Most readers will be familiar with the classic oppositional science fiction tropes of the grotesque bug-eyed alien bent on Earthly domination and the beautiful but empty planet, ripe for colonization – or, of course, the dangerous planet whose inhabitants dare to fight back against the lantern-jawed colonial hero. Several studies have addressed the parallelism between historical and science-fictional "alien" encounters, the most comprehensive and recent being John Rieder's exploration of this period in science fiction and history, Colonialism and the Emergence of Science Fiction (2008). The figure of the alien – extraterrestrial, technological, human-hybrid or otherwise – and the figure of the far-away planet ripe for the taking are deep and abiding twin signifiers in science fiction, are perhaps even the central myths of the genre. They are, to riff on the most famous work of Robert A. Heinlein, one of science fiction's most famous writers, the Stranger in a Strange Land. Aliens, including humans – who are, of course, alien to those aliens – and strange, foreign, other planets – which includes, of course, our own Earth, from the perspective of the alien. What the alien signifies, of course, varies greatly, as does the signification of the similarly central intergalactic terra nullius.


These two signifiers are, in fact, the very same twin myths of colonialism. The Stranger, or the Other, and the Strange Land – whether actually empty or filled with those Others, savages whose lives are considered forfeit and whose culture is seen as abbreviated and misshapen but who are nevertheless compelling in their very strangeness – are at the very heart of the colonial project, and their dispelling is at the heart of the postcolonial one.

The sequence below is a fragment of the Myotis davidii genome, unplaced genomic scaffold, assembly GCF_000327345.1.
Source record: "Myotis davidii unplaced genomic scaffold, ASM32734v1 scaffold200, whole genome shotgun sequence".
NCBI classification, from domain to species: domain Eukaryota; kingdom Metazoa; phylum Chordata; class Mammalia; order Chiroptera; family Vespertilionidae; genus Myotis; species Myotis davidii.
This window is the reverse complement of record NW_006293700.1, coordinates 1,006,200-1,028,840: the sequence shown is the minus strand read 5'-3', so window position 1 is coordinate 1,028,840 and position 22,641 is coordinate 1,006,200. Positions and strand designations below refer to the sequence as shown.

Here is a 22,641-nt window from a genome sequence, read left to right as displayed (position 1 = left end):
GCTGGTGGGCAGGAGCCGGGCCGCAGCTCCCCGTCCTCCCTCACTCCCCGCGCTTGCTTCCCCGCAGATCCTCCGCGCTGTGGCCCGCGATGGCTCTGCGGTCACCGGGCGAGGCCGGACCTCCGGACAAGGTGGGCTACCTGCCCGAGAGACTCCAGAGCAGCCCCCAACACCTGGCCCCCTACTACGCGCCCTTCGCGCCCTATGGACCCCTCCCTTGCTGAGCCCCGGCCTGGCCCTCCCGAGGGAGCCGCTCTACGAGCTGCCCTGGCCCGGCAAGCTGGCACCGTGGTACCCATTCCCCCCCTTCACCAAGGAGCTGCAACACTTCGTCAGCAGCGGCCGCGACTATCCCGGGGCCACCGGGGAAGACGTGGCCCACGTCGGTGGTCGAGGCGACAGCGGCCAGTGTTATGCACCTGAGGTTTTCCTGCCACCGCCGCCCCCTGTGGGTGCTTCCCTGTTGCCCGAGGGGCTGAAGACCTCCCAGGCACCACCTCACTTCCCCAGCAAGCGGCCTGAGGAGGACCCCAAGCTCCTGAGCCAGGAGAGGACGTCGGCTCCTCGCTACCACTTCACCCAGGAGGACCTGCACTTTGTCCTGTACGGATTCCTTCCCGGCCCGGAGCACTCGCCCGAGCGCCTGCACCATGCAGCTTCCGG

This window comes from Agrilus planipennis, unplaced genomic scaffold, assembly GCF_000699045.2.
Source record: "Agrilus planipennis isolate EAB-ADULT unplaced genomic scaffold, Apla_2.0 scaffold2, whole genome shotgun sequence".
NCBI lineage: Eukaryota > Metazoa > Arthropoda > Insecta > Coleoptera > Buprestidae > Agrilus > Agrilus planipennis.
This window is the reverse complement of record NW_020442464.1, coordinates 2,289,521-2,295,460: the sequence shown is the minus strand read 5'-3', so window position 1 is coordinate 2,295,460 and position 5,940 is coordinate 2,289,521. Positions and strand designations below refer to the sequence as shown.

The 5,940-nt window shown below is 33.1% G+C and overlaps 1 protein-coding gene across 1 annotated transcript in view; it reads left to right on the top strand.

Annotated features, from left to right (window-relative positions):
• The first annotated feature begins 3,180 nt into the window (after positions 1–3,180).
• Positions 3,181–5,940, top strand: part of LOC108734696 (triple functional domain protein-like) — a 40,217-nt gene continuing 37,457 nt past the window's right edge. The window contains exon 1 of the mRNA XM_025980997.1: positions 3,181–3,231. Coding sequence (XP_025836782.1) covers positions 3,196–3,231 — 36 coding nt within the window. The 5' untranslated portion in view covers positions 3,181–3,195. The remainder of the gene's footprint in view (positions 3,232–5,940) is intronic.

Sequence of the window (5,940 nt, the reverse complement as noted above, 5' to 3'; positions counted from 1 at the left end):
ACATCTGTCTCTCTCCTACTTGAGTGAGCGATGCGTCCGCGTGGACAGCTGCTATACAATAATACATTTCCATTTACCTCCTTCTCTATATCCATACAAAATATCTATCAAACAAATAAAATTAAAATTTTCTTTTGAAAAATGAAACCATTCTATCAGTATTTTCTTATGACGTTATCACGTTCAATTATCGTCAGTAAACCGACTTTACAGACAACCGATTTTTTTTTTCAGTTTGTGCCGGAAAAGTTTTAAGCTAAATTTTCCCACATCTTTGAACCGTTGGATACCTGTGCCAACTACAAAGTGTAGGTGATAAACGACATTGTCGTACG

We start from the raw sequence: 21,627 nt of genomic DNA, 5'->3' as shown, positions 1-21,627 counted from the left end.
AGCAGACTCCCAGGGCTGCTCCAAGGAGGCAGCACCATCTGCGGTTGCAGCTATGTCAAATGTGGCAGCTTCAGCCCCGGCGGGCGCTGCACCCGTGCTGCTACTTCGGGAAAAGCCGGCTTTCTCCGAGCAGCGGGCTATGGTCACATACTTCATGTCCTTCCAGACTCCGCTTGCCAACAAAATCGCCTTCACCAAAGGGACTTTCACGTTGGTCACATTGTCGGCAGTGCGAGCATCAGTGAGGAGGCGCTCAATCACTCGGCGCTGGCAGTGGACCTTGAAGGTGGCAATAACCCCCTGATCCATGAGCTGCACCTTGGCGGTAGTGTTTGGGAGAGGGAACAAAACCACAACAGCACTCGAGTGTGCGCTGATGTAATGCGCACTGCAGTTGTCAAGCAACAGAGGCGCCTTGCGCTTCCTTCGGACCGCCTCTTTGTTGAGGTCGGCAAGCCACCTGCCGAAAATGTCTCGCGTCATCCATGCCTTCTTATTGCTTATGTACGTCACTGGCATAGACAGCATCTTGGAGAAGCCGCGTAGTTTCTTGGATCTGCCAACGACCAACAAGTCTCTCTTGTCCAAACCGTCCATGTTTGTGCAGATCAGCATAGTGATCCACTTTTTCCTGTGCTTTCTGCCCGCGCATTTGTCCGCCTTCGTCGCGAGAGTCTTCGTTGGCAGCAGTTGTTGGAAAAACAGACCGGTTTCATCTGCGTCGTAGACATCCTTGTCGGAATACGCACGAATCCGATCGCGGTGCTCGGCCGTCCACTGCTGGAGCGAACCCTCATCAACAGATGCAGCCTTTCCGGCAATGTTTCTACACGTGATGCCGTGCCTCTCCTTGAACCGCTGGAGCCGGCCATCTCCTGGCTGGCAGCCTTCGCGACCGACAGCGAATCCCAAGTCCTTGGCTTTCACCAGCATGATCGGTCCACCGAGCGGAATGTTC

How, then, can a genre so steeped in, so built upon, the Stranger and the Strange Land in its diegetic reality work to undo them in our consensus reality, what Darko Suvin calls our "zero world"? Rather than shying away from these colonial tropes, these twin giants of the science fiction world, postcolonial science fiction hybridizes them, parodies them and/or mimics them against the grain in a play of Bhabhaian masquerade. The figure of the alien comes to signify all kinds of otherness, and the image of the far-away land, whether the undiscovered country or the imperial seat, comes to signify all kinds of diaspora and movement, in all directions. Their very power, their situation at the centre of the colonial imagination as simultaneous desire and nightmare, is turned back in on itself.


Excerpt from Jessica Langer, Postcolonialism and Science Fiction, 2011, reproduced with permission of Palgrave Macmillan.



I'm sorry, but post colonial stuff is often as boring as it is stuffily and densely overwritten. The attempt to further legitimize science fiction in the academic community is applaudable, the fact that it is through such an irritating subject is unfortunate.

As for elephant shaped holes, I feel like an argument could be made that they've been filling up for some time, if you look at stuff like BSG or Ender (but then, such works might be considered to lowbrow to be included)